Meet The Woman Who Has Just Become China's Biggest Headache

Tsai Ing-wen has been sworn in as the new president of Taiwan, and will become its first female leader.

Tsai Ing-wen has been sworn in as the new president of Taiwan, making her the first woman to hold the position.

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In January, Taiwan went to the polls and Tsai, who has said she's ready to change the way the island has dealt with mainland China for about the past decade, led her party to a landslide victory.

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The relationship between Taiwan and mainland China can be described as "complicated," if you're feeling charitable. The short version: After the Communist takeover in 1949, the former regime fled to Taiwan, with both sides saying they represented all of China.

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Over the years they've sunk into an uneasy truce, with the Chinese government maintaining that Taiwan is a part of China but giving the island some autonomy as long as it doesn't declare independence. Both sides are heavily armed and there have been a few near-misses of war between the two since the 1950s.

For its part, the United States said in the 1972 Shanghai Communique establishing relations with the People's Republic of China that it "acknowledges that all Chinese on either side of the Taiwan Strait maintain there is but one China and that Taiwan is a part of China. The United States Government does not challenge that position."

For the last eight years, Ma Ying-jeou, head of the Kuomintang (KMT or Nationalist) party founded by the leaders who originally fled the mainland, has led Taiwain. Despite that history, Ma pushed for stronger ties with Beijing through his two terms.

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After two terms, Ma was ineligible to run again, meaning the race pitted Tsai — leader of the opposition Democratic Progressive Party (DPP) — against KMT candidate Eric Chu to succeed him.

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Tsai, 59, is no stranger to presidential politics — she's run twice before, including in her attempt to unseat Ma during the last election.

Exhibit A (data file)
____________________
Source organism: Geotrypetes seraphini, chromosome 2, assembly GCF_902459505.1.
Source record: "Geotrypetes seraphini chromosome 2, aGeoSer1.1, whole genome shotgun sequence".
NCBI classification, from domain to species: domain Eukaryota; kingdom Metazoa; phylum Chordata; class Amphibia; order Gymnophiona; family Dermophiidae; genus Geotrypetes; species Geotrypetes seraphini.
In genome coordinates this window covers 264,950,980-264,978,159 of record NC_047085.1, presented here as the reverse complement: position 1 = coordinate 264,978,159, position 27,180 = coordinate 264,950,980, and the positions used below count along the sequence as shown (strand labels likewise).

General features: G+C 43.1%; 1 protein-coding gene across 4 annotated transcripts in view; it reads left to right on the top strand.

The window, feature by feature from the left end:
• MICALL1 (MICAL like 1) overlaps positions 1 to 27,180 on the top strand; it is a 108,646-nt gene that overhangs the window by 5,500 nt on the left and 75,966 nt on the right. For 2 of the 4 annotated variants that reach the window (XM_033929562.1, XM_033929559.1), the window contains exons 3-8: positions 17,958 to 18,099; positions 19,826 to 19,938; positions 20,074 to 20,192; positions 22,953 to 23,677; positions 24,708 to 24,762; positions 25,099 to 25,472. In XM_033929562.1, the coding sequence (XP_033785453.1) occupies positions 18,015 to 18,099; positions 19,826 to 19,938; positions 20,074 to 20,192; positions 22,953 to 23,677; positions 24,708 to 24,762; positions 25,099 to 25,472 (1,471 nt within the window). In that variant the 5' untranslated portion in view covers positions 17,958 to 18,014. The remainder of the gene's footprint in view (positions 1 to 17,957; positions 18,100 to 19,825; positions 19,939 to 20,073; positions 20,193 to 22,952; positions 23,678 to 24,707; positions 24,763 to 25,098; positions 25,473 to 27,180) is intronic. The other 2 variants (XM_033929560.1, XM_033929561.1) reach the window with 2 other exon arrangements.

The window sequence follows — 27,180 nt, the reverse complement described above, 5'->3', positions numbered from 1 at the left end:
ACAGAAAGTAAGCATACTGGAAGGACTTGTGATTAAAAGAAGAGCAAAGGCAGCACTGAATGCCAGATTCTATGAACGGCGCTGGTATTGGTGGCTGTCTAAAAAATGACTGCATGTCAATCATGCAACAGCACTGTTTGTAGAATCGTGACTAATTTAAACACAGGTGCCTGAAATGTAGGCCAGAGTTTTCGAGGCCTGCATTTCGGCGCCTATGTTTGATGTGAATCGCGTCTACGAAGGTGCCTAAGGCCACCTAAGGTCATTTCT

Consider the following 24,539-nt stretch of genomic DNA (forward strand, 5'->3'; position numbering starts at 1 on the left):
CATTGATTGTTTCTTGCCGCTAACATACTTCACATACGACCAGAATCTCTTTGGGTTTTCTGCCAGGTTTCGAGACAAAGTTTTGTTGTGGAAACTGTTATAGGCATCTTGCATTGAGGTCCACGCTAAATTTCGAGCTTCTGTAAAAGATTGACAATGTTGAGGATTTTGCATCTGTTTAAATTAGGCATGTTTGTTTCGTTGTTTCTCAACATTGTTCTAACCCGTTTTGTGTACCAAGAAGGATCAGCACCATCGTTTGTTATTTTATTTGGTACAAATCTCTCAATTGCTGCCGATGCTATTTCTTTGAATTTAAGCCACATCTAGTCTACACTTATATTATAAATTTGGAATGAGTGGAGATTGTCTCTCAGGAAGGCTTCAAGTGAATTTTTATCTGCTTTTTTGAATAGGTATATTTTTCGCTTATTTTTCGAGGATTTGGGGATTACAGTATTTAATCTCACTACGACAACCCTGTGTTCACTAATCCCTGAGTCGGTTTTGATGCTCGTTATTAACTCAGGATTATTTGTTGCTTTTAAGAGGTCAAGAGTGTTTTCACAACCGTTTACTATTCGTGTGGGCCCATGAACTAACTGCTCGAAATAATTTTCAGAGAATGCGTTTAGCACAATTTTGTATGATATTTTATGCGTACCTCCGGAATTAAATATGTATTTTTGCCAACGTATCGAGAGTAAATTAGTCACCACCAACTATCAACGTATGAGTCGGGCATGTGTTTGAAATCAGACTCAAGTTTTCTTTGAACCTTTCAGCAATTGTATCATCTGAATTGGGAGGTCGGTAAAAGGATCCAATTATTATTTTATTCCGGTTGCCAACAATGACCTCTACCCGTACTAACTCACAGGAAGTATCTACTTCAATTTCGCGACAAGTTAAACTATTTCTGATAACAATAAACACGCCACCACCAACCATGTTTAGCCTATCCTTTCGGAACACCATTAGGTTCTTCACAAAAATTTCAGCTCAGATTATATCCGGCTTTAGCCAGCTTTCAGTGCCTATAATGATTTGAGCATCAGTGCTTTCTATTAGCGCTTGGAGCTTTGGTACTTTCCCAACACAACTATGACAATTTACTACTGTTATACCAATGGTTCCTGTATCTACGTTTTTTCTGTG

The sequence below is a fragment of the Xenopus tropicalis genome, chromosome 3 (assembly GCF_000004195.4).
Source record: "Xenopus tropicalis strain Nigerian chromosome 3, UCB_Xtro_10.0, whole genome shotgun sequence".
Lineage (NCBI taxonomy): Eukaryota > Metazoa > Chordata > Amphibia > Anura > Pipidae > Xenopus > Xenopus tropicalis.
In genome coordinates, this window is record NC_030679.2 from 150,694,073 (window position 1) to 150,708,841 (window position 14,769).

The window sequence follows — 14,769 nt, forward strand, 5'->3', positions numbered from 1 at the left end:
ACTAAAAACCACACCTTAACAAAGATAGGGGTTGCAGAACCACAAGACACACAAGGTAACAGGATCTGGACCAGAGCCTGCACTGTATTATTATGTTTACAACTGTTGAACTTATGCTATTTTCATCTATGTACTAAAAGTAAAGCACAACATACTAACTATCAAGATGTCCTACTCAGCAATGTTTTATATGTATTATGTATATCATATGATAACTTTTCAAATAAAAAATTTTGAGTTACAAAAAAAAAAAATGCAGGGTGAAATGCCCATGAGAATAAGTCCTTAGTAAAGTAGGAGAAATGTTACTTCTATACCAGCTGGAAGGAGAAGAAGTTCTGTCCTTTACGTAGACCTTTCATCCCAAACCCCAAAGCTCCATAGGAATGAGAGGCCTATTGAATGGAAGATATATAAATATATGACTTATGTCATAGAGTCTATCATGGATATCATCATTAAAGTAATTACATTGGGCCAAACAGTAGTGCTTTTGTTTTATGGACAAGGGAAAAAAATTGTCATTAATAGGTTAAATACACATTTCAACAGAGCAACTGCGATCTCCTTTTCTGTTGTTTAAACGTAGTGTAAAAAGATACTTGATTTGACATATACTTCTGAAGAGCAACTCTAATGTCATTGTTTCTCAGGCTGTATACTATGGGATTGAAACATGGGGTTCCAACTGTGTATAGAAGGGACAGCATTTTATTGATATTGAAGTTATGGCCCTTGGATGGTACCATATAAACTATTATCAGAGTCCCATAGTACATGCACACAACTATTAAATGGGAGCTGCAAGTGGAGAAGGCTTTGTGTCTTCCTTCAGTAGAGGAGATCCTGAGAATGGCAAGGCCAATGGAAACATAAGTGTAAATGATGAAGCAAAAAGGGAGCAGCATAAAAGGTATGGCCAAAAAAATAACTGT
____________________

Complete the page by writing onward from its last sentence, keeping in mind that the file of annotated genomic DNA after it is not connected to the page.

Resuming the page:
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When not running for office, she's held numerous high-level positions in Taiwan, including serving as chief trade official, a national security adviser under a KMT president, and minister dealing with mainland China. Before that, she studied at Cornell and the London School of Economics, where she gained a slight British accent.

Tsai had been confident about her chances of defeating the KMT's candidate for months. Last year, she told a Time journalist who she cooked breakfast for that the reporter could say she was served by "the next president of Taiwan."

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“When January 16 comes, a new era begins,” she told a rally of supporters before the election. “A new era means comprehensive reform: our food safety system needs reform, our elderly care system needs reform, our pension system needs reform. In the past eight years, the government didn’t do much about these pressing issues.”

She had good reason to be so optimistic ahead of the vote: Polls showed she had a 20-point lead over Chu.

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(Sidebar: She's also very popular with The Youth, a trend helped along by her two cats, Ah Tsai and Think Think.)

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Tsai's victory — a potential first ever majority for the DPP in Taiwan's legislature — could spell trouble for relations across the strait.

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Chinese President Xi Jinping will likely be less eager to have the sort of leaders meeting he had with Ma last year with Tsai, who in her 2011 autobiography wrote, "I walked out of a Taiwan that was under the Nationalists' martial law and I was washed in America's democracy. That is how I established my identification of what is a nation."

No need to panic, though: Tsai has indicated in her public remarks that she wants to retain the status quo and not declare independence anytime soon — an act that would likely send thousands of Chinese missiles flying.

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“She has a very strong sense of Taiwan’s rightful place, as she sees it, in the international community, and that rightful place is now being undermined by what Ma Ying-jeou has been trying to do over the past few years, pushing Taiwan closer to China,” Gerrit van der Wees, a Taiwan expert who has spent time with Tsai, told The Guardian. “So she wants to push that more in the right direction.”